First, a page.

For Erin Energy Corporation’s (AMEX:ERN) shareholders, and also potential investors in the stock, understanding how the stock’s risk and return characteristics can impact your portfolio is important. The beta measures ERN’s exposure to the wider market risk, which reflects changes in economic and political factors. Not every stock is exposed to the same level of market risk, and the market as a whole represents a beta value of one. A stock with a beta greater than one is considered more sensitive to market-wide shocks compared to a stock that trades below the value of one.
What is ERN’s market risk?
Erin Energy has a beta of 2.3, which means that the percentage change in its stock value will be higher than the entire market in times of booms and busts. A high level of beta means investors face higher risk associated with potential gains and losses driven by market movements. Based on this beta value, ERN will help diversify your portfolio, if it currently comprises of low-beta stocks. This will be beneficial for portfolio returns, in particular, when current market sentiment is positive.
How does ERN’s size and industry impact its risk?
ERN, with its market capitalisation of USD $601.02M, is a small-cap stock, which generally have higher beta than similar companies of larger size. Moreover, ERN’s industry, oil and gas, is considered to be cyclical, which means it is more volatile than the market over the economic cycle. Therefore, investors may expect high beta associated with small companies, as well as those operating in the oil and gas industry, relative to those more well-established firms in a more defensive industry. This is consistent with ERN’s individual beta value we discussed above. Next, we will examine the fundamental factors which can cause cyclicality in the stock.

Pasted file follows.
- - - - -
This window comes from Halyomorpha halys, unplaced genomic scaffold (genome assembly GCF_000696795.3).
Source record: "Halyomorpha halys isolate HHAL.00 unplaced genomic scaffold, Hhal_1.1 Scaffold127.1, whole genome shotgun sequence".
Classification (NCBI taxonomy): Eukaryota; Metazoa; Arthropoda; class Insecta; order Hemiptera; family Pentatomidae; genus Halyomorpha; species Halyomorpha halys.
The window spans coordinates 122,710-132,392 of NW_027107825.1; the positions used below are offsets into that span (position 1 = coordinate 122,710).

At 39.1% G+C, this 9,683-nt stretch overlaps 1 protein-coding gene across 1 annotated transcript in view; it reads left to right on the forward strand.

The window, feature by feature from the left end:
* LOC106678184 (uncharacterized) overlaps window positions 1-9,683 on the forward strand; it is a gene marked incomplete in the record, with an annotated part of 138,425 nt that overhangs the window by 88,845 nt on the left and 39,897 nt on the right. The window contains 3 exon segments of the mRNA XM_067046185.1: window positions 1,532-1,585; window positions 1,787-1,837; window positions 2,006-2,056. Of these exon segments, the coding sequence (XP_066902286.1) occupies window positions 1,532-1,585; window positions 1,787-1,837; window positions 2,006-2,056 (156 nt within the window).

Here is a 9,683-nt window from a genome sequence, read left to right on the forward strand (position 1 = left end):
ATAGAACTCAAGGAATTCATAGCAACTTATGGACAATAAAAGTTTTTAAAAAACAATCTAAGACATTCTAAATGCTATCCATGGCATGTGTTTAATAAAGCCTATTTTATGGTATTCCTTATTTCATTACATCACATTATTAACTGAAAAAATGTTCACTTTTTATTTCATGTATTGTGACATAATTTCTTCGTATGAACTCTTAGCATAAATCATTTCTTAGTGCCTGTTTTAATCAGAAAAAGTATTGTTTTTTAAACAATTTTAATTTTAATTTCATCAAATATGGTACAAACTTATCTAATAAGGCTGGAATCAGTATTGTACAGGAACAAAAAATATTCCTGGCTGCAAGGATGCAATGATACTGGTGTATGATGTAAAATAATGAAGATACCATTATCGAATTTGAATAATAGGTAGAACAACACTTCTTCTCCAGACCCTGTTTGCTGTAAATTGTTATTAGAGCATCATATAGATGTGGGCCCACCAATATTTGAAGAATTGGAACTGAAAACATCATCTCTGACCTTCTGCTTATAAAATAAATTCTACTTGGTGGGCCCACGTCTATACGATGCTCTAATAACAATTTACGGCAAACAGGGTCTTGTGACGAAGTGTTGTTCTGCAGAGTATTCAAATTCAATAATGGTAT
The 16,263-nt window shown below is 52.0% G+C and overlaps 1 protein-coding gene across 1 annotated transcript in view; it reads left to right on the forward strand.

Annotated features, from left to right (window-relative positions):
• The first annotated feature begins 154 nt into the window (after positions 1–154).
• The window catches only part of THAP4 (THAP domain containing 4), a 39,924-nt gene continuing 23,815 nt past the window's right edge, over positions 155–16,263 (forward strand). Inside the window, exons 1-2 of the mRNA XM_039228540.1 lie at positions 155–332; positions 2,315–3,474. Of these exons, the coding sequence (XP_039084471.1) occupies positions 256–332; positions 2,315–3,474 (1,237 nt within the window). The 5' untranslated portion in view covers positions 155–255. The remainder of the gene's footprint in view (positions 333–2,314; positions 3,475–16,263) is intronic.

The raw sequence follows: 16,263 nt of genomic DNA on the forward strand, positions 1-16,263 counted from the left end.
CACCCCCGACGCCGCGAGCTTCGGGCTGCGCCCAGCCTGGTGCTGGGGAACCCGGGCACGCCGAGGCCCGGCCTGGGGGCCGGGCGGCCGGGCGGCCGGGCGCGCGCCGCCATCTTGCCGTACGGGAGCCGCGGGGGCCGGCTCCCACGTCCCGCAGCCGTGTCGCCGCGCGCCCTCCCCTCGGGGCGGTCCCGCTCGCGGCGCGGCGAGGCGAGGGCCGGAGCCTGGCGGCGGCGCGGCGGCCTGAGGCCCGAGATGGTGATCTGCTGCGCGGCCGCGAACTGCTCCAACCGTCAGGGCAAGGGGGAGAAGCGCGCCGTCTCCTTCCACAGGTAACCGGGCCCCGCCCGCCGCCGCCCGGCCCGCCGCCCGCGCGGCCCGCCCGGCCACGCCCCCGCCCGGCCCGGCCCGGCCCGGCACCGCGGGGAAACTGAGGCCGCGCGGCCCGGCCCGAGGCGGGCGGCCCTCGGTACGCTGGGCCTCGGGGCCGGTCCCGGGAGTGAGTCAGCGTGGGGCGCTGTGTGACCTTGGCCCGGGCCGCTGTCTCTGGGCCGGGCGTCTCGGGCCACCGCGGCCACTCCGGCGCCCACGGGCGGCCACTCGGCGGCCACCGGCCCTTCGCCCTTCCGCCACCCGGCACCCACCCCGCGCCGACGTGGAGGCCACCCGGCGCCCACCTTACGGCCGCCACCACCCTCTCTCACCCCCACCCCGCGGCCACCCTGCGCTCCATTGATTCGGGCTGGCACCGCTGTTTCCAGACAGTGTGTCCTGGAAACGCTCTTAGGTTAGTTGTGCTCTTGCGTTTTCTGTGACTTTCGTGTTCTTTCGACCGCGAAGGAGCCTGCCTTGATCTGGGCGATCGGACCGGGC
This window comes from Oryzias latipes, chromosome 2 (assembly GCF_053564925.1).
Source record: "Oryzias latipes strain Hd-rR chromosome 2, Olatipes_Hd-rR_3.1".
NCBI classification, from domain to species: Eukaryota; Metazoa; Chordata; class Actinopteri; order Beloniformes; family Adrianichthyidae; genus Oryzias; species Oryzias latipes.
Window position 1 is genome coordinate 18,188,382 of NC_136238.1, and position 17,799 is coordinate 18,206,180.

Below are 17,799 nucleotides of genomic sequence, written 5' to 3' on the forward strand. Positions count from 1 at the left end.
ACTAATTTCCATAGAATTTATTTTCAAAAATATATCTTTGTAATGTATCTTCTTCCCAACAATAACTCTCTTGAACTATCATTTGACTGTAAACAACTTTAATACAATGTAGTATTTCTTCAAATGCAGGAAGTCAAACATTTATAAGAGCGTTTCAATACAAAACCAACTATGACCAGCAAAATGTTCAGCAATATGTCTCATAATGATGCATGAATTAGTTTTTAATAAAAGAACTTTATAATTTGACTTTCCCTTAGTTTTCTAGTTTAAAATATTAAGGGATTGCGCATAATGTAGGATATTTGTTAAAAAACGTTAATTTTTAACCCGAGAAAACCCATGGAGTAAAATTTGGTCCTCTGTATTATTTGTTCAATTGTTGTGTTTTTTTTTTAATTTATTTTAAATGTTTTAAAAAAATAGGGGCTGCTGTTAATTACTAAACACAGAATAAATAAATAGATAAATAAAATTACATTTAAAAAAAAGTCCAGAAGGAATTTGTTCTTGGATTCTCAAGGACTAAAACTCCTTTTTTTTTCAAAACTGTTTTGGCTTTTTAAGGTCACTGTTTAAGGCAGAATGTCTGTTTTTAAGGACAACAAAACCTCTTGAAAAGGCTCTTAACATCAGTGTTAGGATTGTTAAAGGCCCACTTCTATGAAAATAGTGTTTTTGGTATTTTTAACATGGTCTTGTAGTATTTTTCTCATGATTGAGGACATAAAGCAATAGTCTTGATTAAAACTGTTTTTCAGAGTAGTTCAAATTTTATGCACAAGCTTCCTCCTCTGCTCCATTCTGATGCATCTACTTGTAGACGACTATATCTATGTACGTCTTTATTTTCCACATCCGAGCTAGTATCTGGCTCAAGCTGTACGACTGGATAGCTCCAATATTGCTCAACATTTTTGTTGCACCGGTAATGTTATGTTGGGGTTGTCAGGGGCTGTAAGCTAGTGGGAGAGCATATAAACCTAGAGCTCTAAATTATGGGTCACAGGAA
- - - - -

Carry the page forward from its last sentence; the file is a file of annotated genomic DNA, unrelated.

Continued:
Is ERN’s cost structure indicative of a high beta?
During times of economic downturn, low demand may cause companies to readjust production of their goods and services. It is more difficult for companies to lower their cost, if the majority of these costs are generated by fixed assets. Therefore, this is a type of risk which is associated with higher beta. I test ERN’s ratio of fixed assets to total assets in order to determine how high the risk is associated with this type of constraint. ERN’s fixed assets to total assets ratio of higher than 30% shows that the company uses up a big chunk of its capital on assets that are hard to scale up or down in short notice. Thus, we can expect ERN to be more volatile in the face of market movements, relative to its peers of similar size but with a lower proportion of fixed assets on their books. This is consistent with is current beta value which also indicates high volatility.
What this means for you:
You could benefit from higher returns from ERN during times of economic growth. Its higher fixed cost isn’t a major concern given margins are covered with high consumer demand. Though, in times of a downturn, it may be safe to look at a more defensive stock which can cushion the impact of lower demand. What I have not mentioned in my article here are important company-specific fundamentals such as Erin Energy’s financial health and performance track record. I highly recommend you to complete your research by taking a look at the following:
- 1. Financial Health: Is ERN’s operations financially sustainable? Balance sheets can be hard to analyze, which is why we’ve done it for you. Check out our financial health checks here.
- 2. Past Track Record: Has ERN been consistently performing well irrespective of the ups and downs in the market? Go into more detail in the past performance analysis and take a look at the free visual representations of ERN’s historicals for more clarity.
- 3. Other High-Performing Stocks: Are there other stocks that provide better prospects with proven track records? Explore our free list of these great stocks here.
To help readers see pass the short term volatility of the financial market, we aim to bring you a long-term focused research analysis purely driven by fundamental data. Note that our analysis does not factor in the latest price sensitive company announcements.
The author is an independent contributor and at the time of publication had no position in the stocks mentioned.